[Editor’s note: Me too, Chris. Me too. #NorthWindManor #HashTagsAreUselessinBlogPosts]

Chris teaches writing and literature to college and high school students. He is the author of several books of poetry, and has released several albums of original music. He is also an amateur photographer, part-time stick-swordfighter, and chai enthusiast. He and his wife Jen enjoy reading, writing, and exploring the cities, coasts, and forests of New England.


14 Comments

  1. Abbye West Pates

    This struck me from your post:

    “I think of the chaos represented there, in contrast to the peace and beauty of our home, and what the places these people live in might be like. I wonder how the light can spread.”

    This sounds much like our story, our neighborhood. Often I see time as “stolen” away from writing, other creative practices. But in my wiser moments, I realize this time spent LIVING is what makes for meaningful stories that show up in songs and blogposts.

    Grace and peace in your living and writing.

  2. BONNIE BUCKINGHAM

    Congratulations on your marriage! Love what you wrote. The best poem is found exactly in your last sentence.

  3. Kristen P.

    Chris –
    I love that last line: “And I realize that sometimes the best poem is found in taking empty space, adding color, shape, and light, and then putting living souls inside to see what happens.”

    I wonder if that was what the Lord thought when the earth was formless and void and he had a glimpse of putting living souls inside. What a marvelous challenge to imitate our Creator in new beginnings.

  4. Jennifer Trafton

    Thank you so much for this, Chris. As Pete said, we’ve been going through exactly the same thing, both feeling like we’re not being “productive” artistically right now, yet trying to remind ourselves that creating a home, a place of welcome and beauty, is also a work of art.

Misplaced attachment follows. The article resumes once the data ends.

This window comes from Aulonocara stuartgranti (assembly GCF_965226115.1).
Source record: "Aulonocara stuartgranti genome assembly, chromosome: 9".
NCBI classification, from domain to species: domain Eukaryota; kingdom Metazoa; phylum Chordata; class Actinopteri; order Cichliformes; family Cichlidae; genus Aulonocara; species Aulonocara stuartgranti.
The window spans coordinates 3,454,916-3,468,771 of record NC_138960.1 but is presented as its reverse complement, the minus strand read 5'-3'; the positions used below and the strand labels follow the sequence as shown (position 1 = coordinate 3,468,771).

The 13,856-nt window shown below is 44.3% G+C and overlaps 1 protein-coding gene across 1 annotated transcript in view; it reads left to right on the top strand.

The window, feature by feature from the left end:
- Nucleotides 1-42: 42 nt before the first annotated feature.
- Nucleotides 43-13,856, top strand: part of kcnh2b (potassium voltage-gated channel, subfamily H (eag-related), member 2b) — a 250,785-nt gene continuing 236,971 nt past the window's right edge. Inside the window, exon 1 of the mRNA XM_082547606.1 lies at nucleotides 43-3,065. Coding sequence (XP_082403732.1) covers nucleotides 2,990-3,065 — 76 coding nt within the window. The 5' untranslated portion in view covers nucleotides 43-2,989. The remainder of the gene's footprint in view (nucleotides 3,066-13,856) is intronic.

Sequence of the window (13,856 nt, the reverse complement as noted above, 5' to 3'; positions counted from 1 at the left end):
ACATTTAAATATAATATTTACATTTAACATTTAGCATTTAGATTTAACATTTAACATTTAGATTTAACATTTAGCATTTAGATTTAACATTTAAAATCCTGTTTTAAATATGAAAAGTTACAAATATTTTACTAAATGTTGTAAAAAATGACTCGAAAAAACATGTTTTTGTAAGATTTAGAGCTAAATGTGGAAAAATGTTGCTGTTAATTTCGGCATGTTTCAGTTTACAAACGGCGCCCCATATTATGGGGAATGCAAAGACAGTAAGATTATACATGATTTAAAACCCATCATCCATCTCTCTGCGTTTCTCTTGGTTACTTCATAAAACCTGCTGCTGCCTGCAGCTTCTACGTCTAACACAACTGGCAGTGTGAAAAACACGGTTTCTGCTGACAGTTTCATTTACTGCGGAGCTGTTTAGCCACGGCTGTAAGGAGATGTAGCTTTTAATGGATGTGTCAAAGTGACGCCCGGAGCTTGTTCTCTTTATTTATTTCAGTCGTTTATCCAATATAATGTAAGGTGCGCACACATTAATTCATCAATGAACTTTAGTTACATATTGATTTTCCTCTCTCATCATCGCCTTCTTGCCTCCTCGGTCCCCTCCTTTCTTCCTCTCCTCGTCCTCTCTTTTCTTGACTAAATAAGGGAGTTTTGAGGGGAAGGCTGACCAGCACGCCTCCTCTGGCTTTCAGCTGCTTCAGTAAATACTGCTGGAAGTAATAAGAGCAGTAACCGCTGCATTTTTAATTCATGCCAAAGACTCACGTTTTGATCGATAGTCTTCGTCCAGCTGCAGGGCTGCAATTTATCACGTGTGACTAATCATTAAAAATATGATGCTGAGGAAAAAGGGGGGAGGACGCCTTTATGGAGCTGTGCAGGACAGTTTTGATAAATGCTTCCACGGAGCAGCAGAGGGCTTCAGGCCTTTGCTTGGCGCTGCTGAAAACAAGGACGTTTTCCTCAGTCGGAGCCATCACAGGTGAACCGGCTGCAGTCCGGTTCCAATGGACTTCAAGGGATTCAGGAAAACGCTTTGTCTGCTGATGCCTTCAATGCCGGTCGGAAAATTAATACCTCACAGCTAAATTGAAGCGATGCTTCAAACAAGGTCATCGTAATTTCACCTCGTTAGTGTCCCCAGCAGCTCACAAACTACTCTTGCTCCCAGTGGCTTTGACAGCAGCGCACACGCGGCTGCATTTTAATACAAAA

5. Barry

    Great post, Chris! You really captured a sense of place, even in its limited square footedness. Hope my wife doesn’t read your post… it will have her sitting down with color cards and giving me that look that says it’s time to paint again. May the God of all goodness bless your marriage!

  6. Dan R.

    Just noticed/recognized the Hutchmoot and Fading West posters in your cover photo. 🙂

  7. Ron Block

    @ronblock

    “It is the main earthly business of a human being to make his home, and the immediate surroundings of his home, as symbolic and significant to his own imagination as he can.”
    G.K. Chesterton in The Coloured Lands

  8. JamesDWitmer

    Chris,

    Thanks for this beautiful essay. I embraced the concept of home as art long ago. But in the middle of the work, I’m subject to the same inner conflict you describe. Really enjoyed the peek into your story.

    And the editor’s note.

  9. Meg Sutherland

    Thanks for this…it was a good reminder that the process of creating art happens in many different ways, even at times when we feel dry or unproductive. I’m in one of those dry spells and this was a sweet encouragement.

    Yes. The editor’s note. Thank you, too.

  10. Kathryn Ross

    Been saying this for years, Chris. You got it at the outset – enjoy your canvas with no guilt and practice hospitality. Your home will be poetry surrounding your guests. Inspiration and ministry happen. Taking joy!
    Kathy